In the end, no one survived – that’s the thing about the apocalypse. It was easy to think of the end of the world as one event, a singular occurrence that came barreling through time and obliterated everything in its path. And for some, for those who did not make it, that was exactly how it happened. For them, the end came quickly. But for the others, the end was a slowly-progressing story illustrated with abandoned city streets and the crumbling husks of old brick buildings and slow-creeping vines that twisted and wrapped around the wreckage – nature’s first act of reclamation. That story would be told over the next several years, as time claimed the post-apocalyptic stragglers who clung desperately to all that remained of humanity.
But these were still the earliest days of the end of the world.
There were those who’d always lived like the end was right around the corner. They spent their lives planning ahead, keeping their pantries stocked with tins upon tins of food, honing their gun skills and sharpening their knives in an attempt to stay several steps ahead of certain doom. They operated under the belief that only the prepared would stand any chance of survival – and they would be half right – the prepared stood the best chance of survival, but sometimes others got lucky.
Some people would succumb quickly.
But others would take a much longer time fending off the inevitable.
Benedict Cumberbatch was about as prepared for the zombie apocalypse as anyone else. It was something he’d only considered in a playful context, like choosing the person with whom he’d most like to be stranded on a desert island. And he assumed, as most do, that he wouldn’t be around to see the end anyway, that the inevitable final days of humanity were fixed far into the future. He imagined a swollen blood-red sun obscuring the sky, fire-tailed comets raining down upon the earth, the screams of the fearful drowned out by the din of the end of the world.
He’d heard the warnings about what the media playfully called the “zombie virus”, just like everyone else did, but he and Martin Freeman flew out to L.A. for the premiere anyway. Even when the tone of the news on the televisions and the radios and the live feed on his mobile went from bemused disbelief to gravely serious: everyone stay inside, board up your windows and doors, stay away from cemeteries and if you’re bitten may God have mercy on your soul because the CDC sure as hell won’t, he and Martin still decided to take their chances and go out on town together. (“One last hurrah before the a-fucking-pocalypse?” Martin had joked. And Benedict grinned in response. Anything for a bit of Martin’s attention, really. Even taking a chance on dinner at a posh L.A. restaurant with the threat of a zombie apocalypse nipping at the world’s heels.)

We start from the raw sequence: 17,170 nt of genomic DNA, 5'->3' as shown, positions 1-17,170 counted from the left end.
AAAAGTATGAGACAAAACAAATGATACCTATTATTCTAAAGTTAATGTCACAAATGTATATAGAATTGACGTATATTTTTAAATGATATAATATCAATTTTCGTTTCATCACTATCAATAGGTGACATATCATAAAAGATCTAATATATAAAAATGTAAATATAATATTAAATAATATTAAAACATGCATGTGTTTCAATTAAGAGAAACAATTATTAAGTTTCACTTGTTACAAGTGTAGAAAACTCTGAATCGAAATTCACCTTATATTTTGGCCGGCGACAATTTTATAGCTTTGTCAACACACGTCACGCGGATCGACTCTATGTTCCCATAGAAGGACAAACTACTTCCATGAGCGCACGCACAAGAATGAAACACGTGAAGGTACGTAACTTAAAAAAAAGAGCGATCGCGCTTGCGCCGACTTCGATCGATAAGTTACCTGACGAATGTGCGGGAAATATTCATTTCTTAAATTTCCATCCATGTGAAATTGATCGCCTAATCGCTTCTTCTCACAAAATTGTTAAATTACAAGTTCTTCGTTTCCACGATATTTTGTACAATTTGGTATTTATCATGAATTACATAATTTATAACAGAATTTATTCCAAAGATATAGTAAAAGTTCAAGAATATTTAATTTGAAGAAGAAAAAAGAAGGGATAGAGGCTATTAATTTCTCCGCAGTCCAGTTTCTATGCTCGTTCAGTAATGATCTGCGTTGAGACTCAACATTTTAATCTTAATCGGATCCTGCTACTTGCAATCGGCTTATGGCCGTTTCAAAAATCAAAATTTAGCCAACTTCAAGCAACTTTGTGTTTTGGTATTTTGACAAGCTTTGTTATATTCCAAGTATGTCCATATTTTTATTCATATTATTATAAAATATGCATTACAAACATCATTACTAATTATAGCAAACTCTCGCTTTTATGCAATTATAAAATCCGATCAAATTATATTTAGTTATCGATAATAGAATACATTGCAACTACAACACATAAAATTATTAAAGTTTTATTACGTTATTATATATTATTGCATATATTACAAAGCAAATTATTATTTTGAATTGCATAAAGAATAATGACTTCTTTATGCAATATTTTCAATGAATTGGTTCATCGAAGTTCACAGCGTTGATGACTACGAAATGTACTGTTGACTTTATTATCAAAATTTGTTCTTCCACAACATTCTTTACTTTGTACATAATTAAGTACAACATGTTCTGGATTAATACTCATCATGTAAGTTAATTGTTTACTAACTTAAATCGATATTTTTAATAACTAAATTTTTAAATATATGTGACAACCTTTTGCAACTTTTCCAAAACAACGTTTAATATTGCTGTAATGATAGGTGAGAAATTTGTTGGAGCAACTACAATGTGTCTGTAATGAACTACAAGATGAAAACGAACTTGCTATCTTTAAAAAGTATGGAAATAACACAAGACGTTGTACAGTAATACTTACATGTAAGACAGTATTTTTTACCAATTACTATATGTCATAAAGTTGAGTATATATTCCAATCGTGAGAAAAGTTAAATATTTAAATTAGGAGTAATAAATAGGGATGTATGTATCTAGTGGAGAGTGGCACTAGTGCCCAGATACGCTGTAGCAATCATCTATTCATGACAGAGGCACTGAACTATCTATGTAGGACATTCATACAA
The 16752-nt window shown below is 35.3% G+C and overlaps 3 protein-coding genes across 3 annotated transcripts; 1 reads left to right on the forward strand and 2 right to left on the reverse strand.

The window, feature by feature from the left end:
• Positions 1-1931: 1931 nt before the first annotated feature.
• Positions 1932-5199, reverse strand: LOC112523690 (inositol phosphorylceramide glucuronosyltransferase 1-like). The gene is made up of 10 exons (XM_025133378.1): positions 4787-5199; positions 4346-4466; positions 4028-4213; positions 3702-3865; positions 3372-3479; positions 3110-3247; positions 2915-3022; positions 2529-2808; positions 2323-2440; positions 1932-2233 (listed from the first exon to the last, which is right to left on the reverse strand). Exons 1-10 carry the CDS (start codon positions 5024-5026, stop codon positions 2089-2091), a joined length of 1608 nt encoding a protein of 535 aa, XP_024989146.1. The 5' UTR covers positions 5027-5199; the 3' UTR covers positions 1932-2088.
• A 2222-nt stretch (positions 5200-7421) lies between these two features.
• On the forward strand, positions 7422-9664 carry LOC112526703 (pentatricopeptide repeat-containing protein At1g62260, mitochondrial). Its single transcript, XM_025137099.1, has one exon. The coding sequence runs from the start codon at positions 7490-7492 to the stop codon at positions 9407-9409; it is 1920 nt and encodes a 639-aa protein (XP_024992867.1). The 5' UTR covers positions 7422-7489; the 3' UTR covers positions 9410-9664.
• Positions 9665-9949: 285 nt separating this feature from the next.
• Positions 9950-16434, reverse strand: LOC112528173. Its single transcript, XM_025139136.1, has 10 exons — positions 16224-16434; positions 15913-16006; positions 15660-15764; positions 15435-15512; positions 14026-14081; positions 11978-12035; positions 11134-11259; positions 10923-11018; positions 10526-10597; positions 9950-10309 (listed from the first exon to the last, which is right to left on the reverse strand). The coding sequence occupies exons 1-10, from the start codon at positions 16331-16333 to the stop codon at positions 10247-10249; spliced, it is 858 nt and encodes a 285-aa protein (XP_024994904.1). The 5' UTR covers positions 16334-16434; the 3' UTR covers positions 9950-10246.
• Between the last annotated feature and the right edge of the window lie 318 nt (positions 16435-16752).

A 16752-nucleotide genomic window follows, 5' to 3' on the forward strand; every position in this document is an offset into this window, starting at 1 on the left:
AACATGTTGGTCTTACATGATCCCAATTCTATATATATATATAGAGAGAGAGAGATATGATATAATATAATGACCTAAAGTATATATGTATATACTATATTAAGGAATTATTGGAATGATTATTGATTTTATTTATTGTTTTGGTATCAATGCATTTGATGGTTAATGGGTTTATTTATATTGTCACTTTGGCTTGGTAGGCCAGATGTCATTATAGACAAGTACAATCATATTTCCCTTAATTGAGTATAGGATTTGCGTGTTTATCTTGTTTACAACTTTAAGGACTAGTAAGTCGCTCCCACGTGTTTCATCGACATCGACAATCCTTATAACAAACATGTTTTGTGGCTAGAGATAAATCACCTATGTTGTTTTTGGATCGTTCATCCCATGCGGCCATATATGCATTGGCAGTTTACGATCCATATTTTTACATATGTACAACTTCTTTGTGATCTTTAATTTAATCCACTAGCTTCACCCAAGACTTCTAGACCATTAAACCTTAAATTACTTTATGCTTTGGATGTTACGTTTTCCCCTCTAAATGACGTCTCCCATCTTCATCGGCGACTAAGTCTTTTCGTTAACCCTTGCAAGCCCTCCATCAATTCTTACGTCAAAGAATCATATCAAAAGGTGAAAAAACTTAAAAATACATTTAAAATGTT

And they’d enjoyed their night out too. There were drinks (a few too many) and laughs (countless laughs, and still there were never enough). Benedict was well-practiced in ignoring the things he adored about Martin and there was plenty to ignore that night: the way Martin liked to lick his lips and the way he idly twirled the cocktail straw with his tongue or the way his entire face seemed to glow with mirth every time Benedict said anything even remotely amusing.
For a moment, everything was exactly as it should have been.
Just as Benedict and Martin were playfully bickering about who was going to pick up the check (Benedict offered to foot the entire bill but Martin was staunchly opposed: “It’s not like it’s a date, Benedict").
Some say it started at the hospital morgue, with the sound of undead hands pounding against the doors. Some swear (incorrectly) that it all began at the cemetery when the recently buried clawed their way through their caskets and dug through the dirt and took snarling, hungry gasps of air. Some didn’t even know it had started until they felt teeth tearing away at their flesh and realized that the media had been right – the dead were rising. It was happening. And within the span of a few hours, the streets were flooded with them, some whose mouths were already soaked with blood. Cars either screeched and stopped or kept on driving, running down the reanimated corpses and leaving them severed and twitching and bleeding in the street.
“What do we do?” Martin had asked from across their table at the disgustingly ostentatious restaurant Benedict had chosen (partially because of its proximity to Benedict’s hotel since he’d been toying with the idea of asking Martin to stay the night – in the event of an apocalypse, please locate the nearest object of your affection and cling to him like it’s the last thing you’ll ever do even though you know it’s wrong so wrong and you’re not supposed to be this in love with him and you were supposed to be over this ages ago and stop looking at him that way he’s going to know how you feel if he doesn’t already.)